The benefits of attending a network event should never be under estimated.
It’s one of the best places to make new contacts, pick up new business, re-establish relationships and share “best practice”.
It’s amazing who you will meet and what you will learn. In some cases you may not meet the targeted business or person you planned to, but, you may meet someone who can pass your name on or make an introduction to the business contacts you need.
One of the key features of course is that these events allow you to meet more contacts in less time.
Speed networking is especially good for this and it takes the worry about who to approach and how to make an introduction. Because everything is organised, in most cases it will be arranged in such a way that you meet everyone for only a few minutes. Long enough to make and introduction and swiftly brief someone on your company before you move on.
This way you very quickly get to know who is in the room and who you should seek out later to have a longer more leisurely chat with.
The key thing to remember is that everyone there is looking to meet people and do business.
Where and when do you ever get that sort of opportunity? No cold calling and no chilly receptions. Everyone is warm and welcoming and wants to make contacts.
Although not extensive, here are a few top tips to get the most out of networking:
1. Practice your pitch.
You often only get 1 minute to make an introduction at a networking event so make sure you know what you are going to say – small talk and details come later. Use this time to make an introduction you can build on.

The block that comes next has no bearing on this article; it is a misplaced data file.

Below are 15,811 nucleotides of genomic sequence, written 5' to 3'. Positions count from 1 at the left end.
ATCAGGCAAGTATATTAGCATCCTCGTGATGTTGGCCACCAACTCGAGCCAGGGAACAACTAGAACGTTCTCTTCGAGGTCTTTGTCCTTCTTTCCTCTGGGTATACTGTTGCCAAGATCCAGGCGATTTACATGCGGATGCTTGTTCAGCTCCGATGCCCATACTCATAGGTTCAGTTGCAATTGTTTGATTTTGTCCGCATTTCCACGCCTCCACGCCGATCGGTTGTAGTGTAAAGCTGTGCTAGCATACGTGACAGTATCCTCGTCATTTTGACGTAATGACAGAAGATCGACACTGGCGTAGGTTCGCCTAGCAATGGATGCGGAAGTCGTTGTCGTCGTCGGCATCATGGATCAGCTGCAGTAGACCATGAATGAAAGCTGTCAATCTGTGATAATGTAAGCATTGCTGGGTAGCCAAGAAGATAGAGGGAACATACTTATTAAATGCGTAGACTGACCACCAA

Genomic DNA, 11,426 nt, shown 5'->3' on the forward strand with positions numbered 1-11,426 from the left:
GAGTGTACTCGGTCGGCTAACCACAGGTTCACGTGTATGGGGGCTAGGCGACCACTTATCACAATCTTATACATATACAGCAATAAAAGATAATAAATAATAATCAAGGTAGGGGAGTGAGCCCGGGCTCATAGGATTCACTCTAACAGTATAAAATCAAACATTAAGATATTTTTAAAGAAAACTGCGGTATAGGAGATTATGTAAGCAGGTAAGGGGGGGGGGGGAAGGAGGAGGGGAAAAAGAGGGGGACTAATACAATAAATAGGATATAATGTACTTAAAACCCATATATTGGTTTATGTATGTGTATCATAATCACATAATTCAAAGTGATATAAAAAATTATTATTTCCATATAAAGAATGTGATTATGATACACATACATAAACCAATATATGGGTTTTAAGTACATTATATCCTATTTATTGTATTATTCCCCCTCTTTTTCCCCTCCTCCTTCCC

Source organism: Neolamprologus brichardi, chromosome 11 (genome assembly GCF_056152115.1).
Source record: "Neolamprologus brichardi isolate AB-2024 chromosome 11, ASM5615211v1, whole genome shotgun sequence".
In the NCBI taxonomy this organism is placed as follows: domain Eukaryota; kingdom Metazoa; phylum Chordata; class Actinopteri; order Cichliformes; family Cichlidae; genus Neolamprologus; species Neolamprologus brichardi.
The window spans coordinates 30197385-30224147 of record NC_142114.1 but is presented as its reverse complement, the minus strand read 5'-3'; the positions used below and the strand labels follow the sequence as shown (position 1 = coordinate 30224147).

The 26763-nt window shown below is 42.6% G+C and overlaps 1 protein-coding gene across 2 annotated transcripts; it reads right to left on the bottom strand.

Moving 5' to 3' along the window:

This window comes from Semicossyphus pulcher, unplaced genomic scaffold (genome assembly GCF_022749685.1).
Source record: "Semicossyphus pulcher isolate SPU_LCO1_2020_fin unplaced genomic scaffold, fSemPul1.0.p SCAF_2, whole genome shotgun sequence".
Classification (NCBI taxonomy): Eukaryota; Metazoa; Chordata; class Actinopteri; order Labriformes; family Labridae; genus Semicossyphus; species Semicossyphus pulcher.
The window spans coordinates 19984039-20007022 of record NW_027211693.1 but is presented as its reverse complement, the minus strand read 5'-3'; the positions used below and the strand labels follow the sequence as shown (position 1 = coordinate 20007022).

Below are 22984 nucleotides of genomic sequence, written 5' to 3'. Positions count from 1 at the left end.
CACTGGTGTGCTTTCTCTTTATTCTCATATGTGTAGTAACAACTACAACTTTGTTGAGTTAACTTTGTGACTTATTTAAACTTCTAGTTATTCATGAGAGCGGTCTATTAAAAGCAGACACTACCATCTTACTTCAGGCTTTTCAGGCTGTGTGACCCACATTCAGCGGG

This opening statement or introduction is often referred to as the ‘elevator pitch’, think of meeting someone in an elevator and saying “hello”. You are travelling between floors and have just that time to say who you are, where you are from and what you do. When it comes to saying what you do think of what you want to be known for, what you want to go down in history for. Think – “We are great at…….”
2. Never mind your toothbrush….don’t forget your business cards!
The idea of attending a network is to make contacts and exchange details so bring plenty of business cards. Make sure that everyone gets one. More especially, make sure the people you really need to follow up on, do business with or have made arrangements to have a meeting with – get 2.
It’s always good to pass on 2 cards. One for the person you have met and one for their colleague or contact that may also benefit from meeting you.
Remember the key thing about a business card is your contact details. Make sure they are prominent and up to date.
3. Making new contacts and cementing relationships.
Networking is about building new contacts so work the room and seek them out. Especially if there has been an introductory session or speed networking ring. You are going to meet lots of people all who may be interesting to talk to but make sure you especially follow up on those that match your needs. This should be done preferably at the event or immediately afterwards.
Don’t forget, business is about relationships and these events should also be about building and cementing relationships. A quick agreement to get together later is often all that is needed. But if you make a promise to make contact – then follow through and make that call or visit. Sincerity is key.
4. Worried about saying “Hello”
Don’t be afraid to attend networking events.
Everyone is there to say hello and may be nervous too. Everyone welcomes a friendly smile and a genuine introduction and greeting. If a group is in full conversation don’t be afraid to join them, ask for permission to join the group and conversation and then hit off with your pitch. Get it right and you will be amazed how many people will want to know more and start asking you questions. Don’t forget, many conversations come to a natural conclusion or break. Groups welcome new comers to the conversation so get in there!
Remember – networking can be very profitable… but it is also great fun!
The Chamber runs a series of networking events across the region bringing together its members.